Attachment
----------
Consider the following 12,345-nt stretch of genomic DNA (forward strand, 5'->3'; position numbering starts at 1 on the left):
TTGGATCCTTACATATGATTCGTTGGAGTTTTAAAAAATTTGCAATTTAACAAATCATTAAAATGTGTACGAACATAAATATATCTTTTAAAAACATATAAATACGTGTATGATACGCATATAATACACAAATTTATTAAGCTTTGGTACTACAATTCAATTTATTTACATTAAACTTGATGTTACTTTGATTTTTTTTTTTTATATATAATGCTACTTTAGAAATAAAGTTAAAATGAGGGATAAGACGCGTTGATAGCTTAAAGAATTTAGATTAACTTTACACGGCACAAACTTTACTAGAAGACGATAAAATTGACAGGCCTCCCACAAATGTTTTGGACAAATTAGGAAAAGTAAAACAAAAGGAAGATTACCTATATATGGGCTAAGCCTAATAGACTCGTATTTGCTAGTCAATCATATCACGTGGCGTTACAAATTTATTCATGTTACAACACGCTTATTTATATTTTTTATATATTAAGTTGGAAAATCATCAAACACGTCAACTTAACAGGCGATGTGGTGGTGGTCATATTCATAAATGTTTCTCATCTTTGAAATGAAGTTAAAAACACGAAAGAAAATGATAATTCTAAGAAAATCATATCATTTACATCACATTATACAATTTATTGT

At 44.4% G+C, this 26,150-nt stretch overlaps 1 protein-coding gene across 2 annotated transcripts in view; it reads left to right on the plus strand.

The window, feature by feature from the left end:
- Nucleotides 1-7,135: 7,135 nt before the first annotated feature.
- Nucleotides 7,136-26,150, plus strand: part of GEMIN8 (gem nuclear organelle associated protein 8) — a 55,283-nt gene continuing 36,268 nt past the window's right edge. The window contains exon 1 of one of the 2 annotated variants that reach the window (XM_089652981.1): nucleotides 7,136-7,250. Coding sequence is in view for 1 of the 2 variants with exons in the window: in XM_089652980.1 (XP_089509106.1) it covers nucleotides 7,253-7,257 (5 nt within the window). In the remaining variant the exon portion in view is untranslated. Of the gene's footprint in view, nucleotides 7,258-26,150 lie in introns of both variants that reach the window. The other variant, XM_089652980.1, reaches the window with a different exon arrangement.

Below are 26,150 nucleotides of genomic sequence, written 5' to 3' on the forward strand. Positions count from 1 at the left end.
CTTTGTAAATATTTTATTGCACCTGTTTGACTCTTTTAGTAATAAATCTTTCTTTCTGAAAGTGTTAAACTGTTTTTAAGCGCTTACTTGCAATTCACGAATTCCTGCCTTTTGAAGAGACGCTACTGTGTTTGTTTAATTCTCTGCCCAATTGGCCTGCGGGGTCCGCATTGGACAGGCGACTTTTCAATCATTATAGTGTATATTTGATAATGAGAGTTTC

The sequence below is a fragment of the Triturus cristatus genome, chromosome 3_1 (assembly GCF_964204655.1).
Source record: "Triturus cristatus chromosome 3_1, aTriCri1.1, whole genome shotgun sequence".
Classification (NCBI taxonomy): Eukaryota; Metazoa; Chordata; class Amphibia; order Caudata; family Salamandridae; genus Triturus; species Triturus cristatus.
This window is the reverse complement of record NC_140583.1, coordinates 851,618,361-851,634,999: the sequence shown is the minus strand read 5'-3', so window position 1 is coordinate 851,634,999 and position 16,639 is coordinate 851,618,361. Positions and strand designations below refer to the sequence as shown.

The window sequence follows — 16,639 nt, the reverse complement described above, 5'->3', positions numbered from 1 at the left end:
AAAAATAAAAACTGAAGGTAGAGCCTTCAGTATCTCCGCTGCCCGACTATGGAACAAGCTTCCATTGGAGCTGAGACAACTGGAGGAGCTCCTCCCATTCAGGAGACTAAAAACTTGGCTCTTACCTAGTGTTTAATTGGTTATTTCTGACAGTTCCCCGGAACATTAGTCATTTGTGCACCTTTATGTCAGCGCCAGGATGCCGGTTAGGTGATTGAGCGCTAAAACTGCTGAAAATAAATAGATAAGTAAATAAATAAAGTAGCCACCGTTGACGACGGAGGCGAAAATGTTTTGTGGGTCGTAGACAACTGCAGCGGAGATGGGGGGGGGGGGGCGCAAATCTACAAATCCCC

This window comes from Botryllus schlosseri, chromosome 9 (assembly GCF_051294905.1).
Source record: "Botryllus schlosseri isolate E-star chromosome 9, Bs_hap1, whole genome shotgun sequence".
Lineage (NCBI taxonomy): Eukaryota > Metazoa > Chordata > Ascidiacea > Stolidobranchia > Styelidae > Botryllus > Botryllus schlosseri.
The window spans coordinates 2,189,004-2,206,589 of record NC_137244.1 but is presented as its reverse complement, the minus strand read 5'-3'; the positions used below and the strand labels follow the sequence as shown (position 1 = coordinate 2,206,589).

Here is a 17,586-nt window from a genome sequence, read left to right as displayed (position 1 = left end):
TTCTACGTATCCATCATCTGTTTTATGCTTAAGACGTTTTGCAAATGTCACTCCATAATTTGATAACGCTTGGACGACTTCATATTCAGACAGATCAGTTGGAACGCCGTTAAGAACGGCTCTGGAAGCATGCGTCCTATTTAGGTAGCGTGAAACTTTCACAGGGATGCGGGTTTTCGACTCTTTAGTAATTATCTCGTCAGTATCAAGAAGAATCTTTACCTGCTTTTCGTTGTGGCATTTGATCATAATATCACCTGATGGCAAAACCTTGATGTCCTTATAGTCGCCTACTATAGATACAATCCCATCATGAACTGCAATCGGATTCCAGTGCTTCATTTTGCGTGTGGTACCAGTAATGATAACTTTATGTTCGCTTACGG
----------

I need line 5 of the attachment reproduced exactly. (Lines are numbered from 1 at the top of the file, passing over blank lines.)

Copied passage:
- Nucleotides 1-7,135: 7,135 nt before the first annotated feature.